This article takes a phenomenological approach to understanding embodiment in relation to teaching and learning taking place in movement contexts. Recently a number of studies have pointed to the potential that phenomenology has to understand the meanings and experiences of moving subjects. By presenting two examples of our own work on embodied learning, and discussing these in light of a

  15. Researching Embodiment in Movement Contexts: A Phenomenological Approach

    ERIC Educational Resources Information Center

    Standal, Oyvind F.; Engelsrud, Gunn

    2013-01-01

    This article takes a phenomenological approach to understanding embodiment in relation to teaching and learning taking place in movement contexts. Recently a number of studies have pointed to the potential that phenomenology has to understand the meanings and experiences of moving subjects. By presenting two examples of our own work on embodied…

  16. An exploration of walking behaviour—An interpretative phenomenological approach

    Microsoft Academic Search

    Catherine D. Darker; Michael Larkin; David P. French

    2007-01-01

    The aim of this study was to provide a rich and detailed account of participants’ experiences of walking using the qualitative method of interpretative phenomenological analysis. Participants were a snowball sample of 10 members of the UK general public, aged 25–35 years, with equal numbers of males and females. Participants reported walking as not being “proper” exercise, and that it

  17. [An existential-phenomenological approach to consciousness].

    PubMed

    Langle, A

    2014-01-01

    The human beings are characterized as subjects. Their essence is understood as Person. A treatment which does not consider the subjective and the Person would not correspond their essence. For a feeling and autonomous being, consciousness plays a role but cannot fully correspond the being a person. This has a therapeutic impact on the treatment of unconscious patients and gives the treatment a specific access. Some instructions for the therapeutic application of the phenomenological-existential concept and the phenomenological attitude towards unconscious or brain traumatized patients are given. The role of consciousness for being human is briefly reflected from an existential perspective. PMID:24761600

  18. Differentiating between descriptive and interpretive phenomenological research approaches.

    PubMed

    Matua, Gerald Amandu; Van Der Wal, Dirk Mostert

    2015-07-01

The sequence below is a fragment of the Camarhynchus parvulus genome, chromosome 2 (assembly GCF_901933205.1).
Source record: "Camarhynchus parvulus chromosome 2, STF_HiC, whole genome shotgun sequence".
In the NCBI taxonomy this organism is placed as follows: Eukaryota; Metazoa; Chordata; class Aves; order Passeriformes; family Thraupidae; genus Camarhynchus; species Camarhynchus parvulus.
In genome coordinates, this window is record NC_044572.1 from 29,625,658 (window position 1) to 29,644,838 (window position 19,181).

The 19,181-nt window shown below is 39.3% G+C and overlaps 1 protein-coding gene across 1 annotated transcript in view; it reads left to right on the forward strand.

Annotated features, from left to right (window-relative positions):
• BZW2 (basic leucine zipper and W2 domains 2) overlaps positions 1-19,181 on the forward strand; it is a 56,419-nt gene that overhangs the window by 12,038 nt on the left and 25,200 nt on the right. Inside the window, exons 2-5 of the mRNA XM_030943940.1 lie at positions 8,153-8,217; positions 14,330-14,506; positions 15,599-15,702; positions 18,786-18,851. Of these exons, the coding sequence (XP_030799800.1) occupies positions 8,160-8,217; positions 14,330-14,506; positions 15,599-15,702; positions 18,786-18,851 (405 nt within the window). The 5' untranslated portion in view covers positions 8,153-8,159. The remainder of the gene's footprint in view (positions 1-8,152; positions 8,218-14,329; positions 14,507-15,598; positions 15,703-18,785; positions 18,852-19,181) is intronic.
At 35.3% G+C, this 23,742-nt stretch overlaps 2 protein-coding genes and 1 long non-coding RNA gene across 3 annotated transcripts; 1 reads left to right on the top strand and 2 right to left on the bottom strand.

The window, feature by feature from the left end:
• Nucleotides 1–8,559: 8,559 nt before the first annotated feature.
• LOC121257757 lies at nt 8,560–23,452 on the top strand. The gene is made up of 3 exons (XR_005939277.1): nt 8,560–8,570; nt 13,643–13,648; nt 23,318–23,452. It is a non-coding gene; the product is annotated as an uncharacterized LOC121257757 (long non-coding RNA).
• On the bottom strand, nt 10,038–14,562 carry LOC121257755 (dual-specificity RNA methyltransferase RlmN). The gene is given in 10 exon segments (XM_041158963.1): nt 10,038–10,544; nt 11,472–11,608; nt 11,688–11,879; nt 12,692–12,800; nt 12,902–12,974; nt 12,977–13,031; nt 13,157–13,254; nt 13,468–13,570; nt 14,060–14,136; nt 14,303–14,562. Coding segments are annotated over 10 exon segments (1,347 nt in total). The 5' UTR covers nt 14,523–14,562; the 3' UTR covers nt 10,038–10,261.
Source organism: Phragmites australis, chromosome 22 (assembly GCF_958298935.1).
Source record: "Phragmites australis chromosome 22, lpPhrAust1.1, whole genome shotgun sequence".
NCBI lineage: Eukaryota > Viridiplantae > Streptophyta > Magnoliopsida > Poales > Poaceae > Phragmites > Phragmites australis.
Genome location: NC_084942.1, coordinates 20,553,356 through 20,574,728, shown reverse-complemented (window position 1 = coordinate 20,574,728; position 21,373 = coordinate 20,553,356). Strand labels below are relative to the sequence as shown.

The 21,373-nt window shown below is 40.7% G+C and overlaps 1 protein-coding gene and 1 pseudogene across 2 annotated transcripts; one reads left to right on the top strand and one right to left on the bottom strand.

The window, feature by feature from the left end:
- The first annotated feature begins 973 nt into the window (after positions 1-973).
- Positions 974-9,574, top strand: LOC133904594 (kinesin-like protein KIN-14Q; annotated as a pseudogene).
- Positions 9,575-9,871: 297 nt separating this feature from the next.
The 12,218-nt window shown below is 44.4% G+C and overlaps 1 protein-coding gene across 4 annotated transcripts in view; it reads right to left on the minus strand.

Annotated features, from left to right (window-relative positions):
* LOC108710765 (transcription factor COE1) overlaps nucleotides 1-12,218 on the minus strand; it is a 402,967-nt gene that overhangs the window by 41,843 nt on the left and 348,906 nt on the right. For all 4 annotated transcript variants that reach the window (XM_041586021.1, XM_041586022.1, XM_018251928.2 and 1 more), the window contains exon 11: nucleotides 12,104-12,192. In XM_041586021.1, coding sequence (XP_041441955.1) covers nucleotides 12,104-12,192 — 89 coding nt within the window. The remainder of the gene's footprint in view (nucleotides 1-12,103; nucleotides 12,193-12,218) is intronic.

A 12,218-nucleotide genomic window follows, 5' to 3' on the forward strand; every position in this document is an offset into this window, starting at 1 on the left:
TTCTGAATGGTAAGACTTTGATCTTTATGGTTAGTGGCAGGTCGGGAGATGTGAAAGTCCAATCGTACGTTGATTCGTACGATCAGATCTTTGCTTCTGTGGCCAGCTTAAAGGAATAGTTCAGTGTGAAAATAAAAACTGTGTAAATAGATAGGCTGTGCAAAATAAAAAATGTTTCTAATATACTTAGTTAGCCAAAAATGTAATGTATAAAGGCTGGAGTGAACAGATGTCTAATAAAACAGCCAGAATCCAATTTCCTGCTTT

Aim To provide insight into how descriptive and interpretive phenomenological research approaches can guide nurse researchers during the generation and application of knowledge. Background Phenomenology is a discipline that investigates people's experiences to reveal what lies 'hidden' in them. It has become a major philosophy and research method in the humanities, human sciences and arts. Phenomenology has transitioned from descriptive phenomenology, which emphasises the 'pure' description of people's experiences, to the 'interpretation' of such experiences, as in hermeneutic phenomenology. However, nurse researchers are still challenged by the epistemological and methodological tenets of these two methods. Data sources The data came from relevant online databases and research books. Review methods A review of selected peer-reviewed research and discussion papers published between January 1990 and December 2013 was conducted using CINAHL, Science Direct, PubMed and Google Scholar databases. In addition, selected textbooks that addressed phenomenology as a philosophy and as a research methodology were used. Discussion Evidence from the literature indicates that most studies following the 'descriptive approach' to research are used to illuminate poorly understood aspects of experiences. In contrast, the 'interpretive/hermeneutic approach' is used to examine contextual features of an experience in relation to other influences such as culture, gender, employment or wellbeing of people or groups experiencing the phenomenon. This allows investigators to arrive at a deeper understanding of the experience, so that caregivers can derive requisite knowledge needed to address such clients' needs. Conclusion Novice nurse researchers should endeavour to understand phenomenology both as a philosophy and research method. This is vitally important because in-depth understanding of phenomenology ensures that the most appropriate method is chosen to implement a study and to generate knowledge for nursing practice. Implications for research/practice This paper adds to the current debate on why it is important for nurse researchers to clearly understand phenomenology as a philosophy and research method before embarking on a study. The paper guides novice researchers on key methodological decisions they need to make when using descriptive or interpretive phenomenological research approaches. PMID:26168810